Wong Kar-Wai’s The Grandmaster
Wong Kar-Wai’s The Grandmaster And Karzan Kader’s Bekas Bookend Fribourg Fest
Finnish/Iraqi/Swedish feature Bekas will open the 2013 Fribourg International Film Festival in Switzerland. The Swiss premiere revolves around two young boys in Iraqi Kurdistan. Closing the festival will be Wong Kar-Wai’s The Grandmaster, which recently had its world premiere at Opening Night of the Berlin International Film Festival. The film is dedicated to Ip Man, a martial arts genius who taught Bruce Lee. Twelve films will compete for the festival’s Regard d’Or prize. Fribourg’s international jury includes U.S. filmmaker Braden King (Here).
Spain’s Goya Ceremony Slammed for Political Tone
Pablo Berger’s Blancanieves took away top honors at Spain’s equivalent of the Academy Awards, the Goyas, but the ceremony is being remembered two days later for its political tone. Javier Bardem was expected to speak about the Saharawi people from the podium after winning a prize for his documentary Sons of the Clouds (Spanish Cinema Now ’12) and Spanish Academy president Enrique Gonzalez Macho took time to criticize a sales tax hike, which resulted in a large jump in theater admission prices. But they were joined by a chorus of others who criticized government cutbacks and corruption, which set a tone detractors say deflected attention from the films, The Hollywood Reporter reports.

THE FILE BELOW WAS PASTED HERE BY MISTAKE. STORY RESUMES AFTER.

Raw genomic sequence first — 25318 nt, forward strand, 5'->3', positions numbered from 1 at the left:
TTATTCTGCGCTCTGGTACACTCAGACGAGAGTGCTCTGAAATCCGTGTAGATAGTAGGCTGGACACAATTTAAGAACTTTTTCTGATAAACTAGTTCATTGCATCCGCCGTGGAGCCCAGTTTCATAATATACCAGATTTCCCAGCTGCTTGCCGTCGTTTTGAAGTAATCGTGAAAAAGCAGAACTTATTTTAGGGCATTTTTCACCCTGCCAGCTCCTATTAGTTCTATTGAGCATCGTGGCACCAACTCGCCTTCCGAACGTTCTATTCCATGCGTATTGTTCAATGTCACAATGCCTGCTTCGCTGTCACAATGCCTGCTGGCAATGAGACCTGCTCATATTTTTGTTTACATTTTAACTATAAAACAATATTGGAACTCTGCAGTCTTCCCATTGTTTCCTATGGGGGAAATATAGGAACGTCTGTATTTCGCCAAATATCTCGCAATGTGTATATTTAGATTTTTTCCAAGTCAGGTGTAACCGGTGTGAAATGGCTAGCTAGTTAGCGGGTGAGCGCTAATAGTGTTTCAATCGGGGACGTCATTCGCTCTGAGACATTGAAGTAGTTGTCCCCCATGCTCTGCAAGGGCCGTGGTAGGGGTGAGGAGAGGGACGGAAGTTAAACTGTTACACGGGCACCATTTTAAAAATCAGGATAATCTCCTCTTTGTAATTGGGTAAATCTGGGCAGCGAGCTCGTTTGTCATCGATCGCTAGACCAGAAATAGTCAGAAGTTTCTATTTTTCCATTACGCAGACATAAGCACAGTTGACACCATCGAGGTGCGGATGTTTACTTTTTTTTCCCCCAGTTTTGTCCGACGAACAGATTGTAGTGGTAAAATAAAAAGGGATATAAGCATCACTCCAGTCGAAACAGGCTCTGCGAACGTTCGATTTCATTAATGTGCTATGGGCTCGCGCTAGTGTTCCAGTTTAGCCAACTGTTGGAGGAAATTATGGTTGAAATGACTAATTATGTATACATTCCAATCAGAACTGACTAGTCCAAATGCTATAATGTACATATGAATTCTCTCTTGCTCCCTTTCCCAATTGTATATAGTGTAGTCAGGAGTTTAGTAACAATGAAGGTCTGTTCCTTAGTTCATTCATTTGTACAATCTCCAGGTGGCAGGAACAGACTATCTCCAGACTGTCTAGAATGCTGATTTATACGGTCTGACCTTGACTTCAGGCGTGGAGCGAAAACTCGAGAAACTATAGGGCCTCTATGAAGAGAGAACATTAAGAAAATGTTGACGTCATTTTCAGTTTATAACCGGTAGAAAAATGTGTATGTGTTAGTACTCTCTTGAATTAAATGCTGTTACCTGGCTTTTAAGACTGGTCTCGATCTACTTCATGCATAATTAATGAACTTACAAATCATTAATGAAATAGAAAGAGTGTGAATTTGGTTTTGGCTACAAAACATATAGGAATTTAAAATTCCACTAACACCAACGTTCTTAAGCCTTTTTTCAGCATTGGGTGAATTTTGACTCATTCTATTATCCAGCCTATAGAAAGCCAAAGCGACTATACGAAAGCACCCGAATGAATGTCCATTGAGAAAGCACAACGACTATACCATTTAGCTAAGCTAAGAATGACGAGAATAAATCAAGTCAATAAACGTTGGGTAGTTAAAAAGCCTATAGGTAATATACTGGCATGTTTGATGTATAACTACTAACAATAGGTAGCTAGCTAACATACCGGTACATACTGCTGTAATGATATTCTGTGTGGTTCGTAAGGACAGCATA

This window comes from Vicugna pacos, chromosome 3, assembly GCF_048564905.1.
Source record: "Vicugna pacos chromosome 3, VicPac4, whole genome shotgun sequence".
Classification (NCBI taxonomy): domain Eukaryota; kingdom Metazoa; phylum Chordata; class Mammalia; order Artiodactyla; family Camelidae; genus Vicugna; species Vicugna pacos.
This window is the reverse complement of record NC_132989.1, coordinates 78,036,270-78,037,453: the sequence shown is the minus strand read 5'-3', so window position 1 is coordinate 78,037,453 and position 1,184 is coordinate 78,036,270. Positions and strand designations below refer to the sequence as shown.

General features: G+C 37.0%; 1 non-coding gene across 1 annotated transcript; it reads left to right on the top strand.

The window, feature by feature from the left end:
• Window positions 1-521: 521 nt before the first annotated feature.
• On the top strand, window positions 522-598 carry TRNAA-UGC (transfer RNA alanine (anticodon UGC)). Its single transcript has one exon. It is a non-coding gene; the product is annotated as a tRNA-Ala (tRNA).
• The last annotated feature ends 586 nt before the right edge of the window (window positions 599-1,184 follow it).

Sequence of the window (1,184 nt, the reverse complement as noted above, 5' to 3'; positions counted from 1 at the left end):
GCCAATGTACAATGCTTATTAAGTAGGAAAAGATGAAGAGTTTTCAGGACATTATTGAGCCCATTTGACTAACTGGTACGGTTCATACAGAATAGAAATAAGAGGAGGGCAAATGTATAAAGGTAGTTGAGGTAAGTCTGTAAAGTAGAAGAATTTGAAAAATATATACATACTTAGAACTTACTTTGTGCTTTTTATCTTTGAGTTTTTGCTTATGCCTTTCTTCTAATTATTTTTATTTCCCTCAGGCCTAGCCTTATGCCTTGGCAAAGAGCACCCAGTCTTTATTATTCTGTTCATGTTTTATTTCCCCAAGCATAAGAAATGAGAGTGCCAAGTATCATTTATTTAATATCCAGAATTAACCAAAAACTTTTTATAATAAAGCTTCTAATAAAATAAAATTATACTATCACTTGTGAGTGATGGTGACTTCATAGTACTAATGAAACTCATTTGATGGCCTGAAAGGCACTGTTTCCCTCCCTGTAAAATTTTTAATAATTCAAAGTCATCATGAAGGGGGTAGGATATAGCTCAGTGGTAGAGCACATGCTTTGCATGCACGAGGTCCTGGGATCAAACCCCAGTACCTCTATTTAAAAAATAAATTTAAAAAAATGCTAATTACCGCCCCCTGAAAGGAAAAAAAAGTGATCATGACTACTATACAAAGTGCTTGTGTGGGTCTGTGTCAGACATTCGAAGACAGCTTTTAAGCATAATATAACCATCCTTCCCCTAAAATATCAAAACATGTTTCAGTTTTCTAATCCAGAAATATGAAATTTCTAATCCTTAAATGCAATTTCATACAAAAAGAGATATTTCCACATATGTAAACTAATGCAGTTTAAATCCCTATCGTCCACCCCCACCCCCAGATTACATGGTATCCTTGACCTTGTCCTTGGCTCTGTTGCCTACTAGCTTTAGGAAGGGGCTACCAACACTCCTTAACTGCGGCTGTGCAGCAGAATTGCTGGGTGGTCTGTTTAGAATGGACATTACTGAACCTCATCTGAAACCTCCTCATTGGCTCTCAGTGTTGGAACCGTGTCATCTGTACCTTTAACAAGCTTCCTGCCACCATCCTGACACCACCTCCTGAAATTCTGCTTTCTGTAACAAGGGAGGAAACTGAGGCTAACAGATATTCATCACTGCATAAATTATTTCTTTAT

Kevin Smith’s Clerks (1994). Image: VIEW ASKEW / THE KOBAL COLLECTION
Kevin Smith: Clerks 3 to Return as Book, Then Film
Randal and Dante made their debut in 1994 as the perennially counter-bound heroes of Clerks, made for $25,000 by the then-unknown Kevin Smith, and later returned in 2006’s Clerks II. Speaking Friday, Smith said he will likely write the next installment of Clerks as a book, releasing it chapter by chapter and taking into account audience feedback. He will then bring the story to the big screen at some point. Last March, Smith had said he wanted Clerks 3 to be a Broadway play, The Guardian reports.
Mississippi Ratifies 13th Amendment 147 Years Late
A University of Mississippi professor checked the state’s law after seeing Steven Spielberg’s Lincoln, discovering that a clerical error meant Mississippi had not ratified the 13th Amendment. The constitutional addition that abolished slavery is at the heart of Spielberg’s movie starring Daniel Day-Lewis, which is up for multiple Oscars later this week and was first seen at the 50th New York Film Festival. The State Senate and House passed the amendment in 1995, but the document was never sent to the office of federal registry for an official signature, Thompson on Hollywood reports.
Ai Weiwei Play to Open in London
The story of the arrest and detention of famed Chinese artist/filmmaker and dissident Ai Weiwei will be staged in London this spring. Howard Brenton’s #aiww: The Arrest of Ai Weiwei is based on conversations with the artist about his imprisonment in 2011. The play will debut at the Hampstead Theatre in April. Ai was the subject of of Alison Klayman’s documentary Ai Weiwei: Never Sorry (Human Rights Watch Film Festival ’12), which also looked at the artist’s struggle with the Chinese government. BBC reports.